By this point, I was filled with a mix of emotions.  On the one hand, I had gone through so much testing that I was hoping I would qualify to donate just so it would not have been a waste of time.  I also know that Papa Phil had come very close to getting a kidney from a posthumous donation, but that had fallen through.  I was really committed to this and wanted it to happen.  On the other hand, no one was more shocked and surprised than me that I was still in the running.  I reasoned that either they were really desperate for kidneys…or I was in much better shape than I thought.


The day of the Transplant Team’s meeting came and went and I heard nothing.  I, of course, assumed that this was a “no,” and they just did not want to ruin my weekend.  Saturday came and went with no notice on My Chart either.  But the phone rang on Monday morning at 7:30 am with the news that I was qualified to donate.  No one was more shocked and elated than I.

The next day I got a text from Papa Phil’s son simply stating that he had received an interesting call from the Cleveland Clinic.  I responded with a text asking:  “Will he be busy on May 25?”  The phone rang and we shared our relief and joy together; it turns out that due to privacy laws they had no idea what my status was.  They were not even sure it was me that had been qualified.

After that, things moved rather quickly.  The same day I was told that surgery would be in 3 weeks, May 25–the day after my 58th birthday!  We would be part of a three-way swap; within the span of a couple of days, three people would donate (including me) and three people would receive (including Papa Phil)–all of us part of a daisy chain of mismatches willing to match for others.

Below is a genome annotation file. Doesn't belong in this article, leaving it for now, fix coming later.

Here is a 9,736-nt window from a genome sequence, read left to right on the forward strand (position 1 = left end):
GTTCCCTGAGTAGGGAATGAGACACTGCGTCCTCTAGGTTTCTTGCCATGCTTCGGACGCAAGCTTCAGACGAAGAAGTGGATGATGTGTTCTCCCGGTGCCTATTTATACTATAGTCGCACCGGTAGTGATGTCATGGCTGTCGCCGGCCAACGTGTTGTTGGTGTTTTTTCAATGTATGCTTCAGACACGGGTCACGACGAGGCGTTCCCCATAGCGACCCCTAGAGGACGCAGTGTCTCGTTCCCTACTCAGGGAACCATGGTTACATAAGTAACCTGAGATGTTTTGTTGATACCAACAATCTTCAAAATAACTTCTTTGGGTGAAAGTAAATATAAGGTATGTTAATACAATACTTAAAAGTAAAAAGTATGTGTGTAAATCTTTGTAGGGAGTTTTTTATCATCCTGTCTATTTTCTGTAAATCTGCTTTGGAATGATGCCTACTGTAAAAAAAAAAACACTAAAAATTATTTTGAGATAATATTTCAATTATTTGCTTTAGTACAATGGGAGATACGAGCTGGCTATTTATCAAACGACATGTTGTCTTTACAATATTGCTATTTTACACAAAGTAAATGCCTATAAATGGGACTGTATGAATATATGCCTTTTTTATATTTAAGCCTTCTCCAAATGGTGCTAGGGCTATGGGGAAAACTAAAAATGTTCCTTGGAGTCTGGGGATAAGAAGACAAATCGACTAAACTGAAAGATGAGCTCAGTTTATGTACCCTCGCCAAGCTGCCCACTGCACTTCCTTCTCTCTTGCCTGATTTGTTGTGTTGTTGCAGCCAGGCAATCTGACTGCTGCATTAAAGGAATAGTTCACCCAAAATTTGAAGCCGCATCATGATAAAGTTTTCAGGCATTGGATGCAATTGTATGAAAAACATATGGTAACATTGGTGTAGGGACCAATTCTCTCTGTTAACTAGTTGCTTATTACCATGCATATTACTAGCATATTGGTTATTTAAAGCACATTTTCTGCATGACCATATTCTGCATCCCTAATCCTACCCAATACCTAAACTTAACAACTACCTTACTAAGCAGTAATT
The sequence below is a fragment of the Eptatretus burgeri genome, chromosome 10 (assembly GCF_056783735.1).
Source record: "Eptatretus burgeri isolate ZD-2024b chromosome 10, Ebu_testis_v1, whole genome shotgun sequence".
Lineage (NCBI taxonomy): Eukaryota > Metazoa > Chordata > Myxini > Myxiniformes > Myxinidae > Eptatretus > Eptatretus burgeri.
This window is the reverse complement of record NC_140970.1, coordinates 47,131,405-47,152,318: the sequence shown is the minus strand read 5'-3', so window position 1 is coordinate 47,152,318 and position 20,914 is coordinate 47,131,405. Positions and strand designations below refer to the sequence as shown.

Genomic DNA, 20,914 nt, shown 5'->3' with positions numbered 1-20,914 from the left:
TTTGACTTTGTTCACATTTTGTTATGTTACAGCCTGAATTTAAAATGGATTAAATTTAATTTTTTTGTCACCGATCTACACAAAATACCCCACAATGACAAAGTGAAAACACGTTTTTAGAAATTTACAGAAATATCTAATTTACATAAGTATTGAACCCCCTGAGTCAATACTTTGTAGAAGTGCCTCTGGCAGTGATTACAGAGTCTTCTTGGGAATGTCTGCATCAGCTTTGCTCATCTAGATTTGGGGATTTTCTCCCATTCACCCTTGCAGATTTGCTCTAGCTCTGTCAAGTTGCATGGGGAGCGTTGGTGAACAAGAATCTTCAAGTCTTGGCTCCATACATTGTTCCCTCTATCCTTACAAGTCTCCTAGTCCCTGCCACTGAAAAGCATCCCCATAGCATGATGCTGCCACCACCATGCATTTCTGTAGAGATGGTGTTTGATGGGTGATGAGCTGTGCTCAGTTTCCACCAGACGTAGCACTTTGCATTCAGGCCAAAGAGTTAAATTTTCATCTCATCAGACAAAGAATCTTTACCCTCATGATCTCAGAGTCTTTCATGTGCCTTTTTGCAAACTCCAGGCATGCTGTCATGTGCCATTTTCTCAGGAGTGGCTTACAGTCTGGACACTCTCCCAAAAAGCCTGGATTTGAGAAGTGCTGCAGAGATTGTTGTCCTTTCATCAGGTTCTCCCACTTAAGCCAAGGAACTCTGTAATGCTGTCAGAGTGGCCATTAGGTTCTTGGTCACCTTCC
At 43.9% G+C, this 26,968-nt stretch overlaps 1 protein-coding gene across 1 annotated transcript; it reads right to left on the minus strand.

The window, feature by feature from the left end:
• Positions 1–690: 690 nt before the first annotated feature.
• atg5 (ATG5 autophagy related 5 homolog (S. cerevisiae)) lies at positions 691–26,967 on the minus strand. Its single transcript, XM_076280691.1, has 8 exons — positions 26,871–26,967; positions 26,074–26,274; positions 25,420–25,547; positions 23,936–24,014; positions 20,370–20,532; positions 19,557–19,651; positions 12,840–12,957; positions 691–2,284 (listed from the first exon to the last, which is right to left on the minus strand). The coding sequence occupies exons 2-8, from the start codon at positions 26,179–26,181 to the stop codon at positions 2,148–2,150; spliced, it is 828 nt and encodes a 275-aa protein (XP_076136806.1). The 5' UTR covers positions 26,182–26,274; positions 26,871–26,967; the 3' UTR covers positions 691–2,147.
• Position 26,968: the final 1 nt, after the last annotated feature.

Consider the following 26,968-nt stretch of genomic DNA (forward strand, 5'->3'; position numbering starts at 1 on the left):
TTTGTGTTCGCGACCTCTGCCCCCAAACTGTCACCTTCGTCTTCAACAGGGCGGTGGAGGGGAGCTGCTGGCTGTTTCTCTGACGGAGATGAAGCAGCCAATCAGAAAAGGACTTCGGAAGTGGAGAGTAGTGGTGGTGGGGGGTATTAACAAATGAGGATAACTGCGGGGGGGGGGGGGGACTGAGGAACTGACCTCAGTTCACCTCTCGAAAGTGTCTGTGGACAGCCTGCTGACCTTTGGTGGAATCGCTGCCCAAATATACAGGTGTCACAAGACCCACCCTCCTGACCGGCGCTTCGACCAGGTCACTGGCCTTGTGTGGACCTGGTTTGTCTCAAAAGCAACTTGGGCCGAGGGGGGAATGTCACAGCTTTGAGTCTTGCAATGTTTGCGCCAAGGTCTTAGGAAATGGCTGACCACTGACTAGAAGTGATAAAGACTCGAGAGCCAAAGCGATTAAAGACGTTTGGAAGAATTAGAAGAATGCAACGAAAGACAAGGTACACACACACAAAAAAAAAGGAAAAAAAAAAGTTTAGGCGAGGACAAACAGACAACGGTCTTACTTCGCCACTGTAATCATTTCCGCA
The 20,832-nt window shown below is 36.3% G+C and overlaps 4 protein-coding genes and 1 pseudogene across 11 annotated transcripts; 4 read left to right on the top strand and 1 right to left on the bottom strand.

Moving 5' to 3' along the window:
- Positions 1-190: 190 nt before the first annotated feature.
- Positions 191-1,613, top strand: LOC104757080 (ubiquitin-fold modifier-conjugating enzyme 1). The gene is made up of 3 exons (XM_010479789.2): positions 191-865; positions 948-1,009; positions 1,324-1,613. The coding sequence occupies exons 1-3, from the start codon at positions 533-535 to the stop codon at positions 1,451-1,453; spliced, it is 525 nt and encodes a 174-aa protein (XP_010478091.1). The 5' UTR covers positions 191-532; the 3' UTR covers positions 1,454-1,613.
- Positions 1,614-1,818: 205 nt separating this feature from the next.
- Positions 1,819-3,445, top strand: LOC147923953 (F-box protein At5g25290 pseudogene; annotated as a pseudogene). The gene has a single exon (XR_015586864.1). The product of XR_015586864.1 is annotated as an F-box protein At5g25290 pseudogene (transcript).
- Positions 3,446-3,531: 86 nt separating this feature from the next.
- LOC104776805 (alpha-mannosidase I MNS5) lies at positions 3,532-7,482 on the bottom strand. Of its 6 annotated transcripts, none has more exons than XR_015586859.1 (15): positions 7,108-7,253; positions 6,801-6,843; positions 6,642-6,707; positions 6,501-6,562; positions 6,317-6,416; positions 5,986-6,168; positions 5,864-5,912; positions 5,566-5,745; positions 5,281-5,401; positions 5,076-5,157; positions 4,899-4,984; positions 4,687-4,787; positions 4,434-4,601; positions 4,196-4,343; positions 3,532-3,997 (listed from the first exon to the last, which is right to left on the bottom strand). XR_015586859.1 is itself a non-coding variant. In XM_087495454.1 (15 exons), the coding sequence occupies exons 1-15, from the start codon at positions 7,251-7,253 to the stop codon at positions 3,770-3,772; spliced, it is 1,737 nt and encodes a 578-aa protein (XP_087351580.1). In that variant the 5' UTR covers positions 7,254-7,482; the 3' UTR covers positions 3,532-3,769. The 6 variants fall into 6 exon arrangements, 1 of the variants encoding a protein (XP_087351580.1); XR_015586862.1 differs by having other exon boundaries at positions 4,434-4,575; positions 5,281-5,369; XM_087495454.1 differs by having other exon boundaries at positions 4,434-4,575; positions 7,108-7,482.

I won’t get into the details of all the preparation that needed to take place in 3 short weeks, but it was a mad dash for me to tell people who needed to know, arrange for substitutes for clients, and get legal stuff in order like a living will (signed at 4 pm the day before surgery!).  

On May 23, I went with my wife down to Columbus to see my kids to celebrate my birthday a day early.  My daughter baked an amazing cake, which luckily did not say “Farewell, Dad!”–although we did joke about it.  On the way out of Cleveland, we stopped in to meet Papa Phil and his wife face-to-face.  It was a short visit–maybe 15 minutes but I’ll remember it as long as I live.  What an amazing feeling to make this connection.  

You all know that I am a religious guy.  I still cannot figure out how I saw this post on Facebook.  I see so many requests for help on social media; why was I moved to act this time?  That will be the subject of an upcoming blog post, but I definitely think there has been some divine intervention in this whole process.  I have a few more thoughts on this subject, so stay tuned and thank you for sticking with this way-longer-than-usual post.

I am doing OK here, better every day.  Best of all, Papa Phil is doing great!!!  And we are both looking forward to the blessings that life ahead has to offer.

Have You Got Time for a Quickie?

1971 ... 'five minutes to nuclear self-destruct.'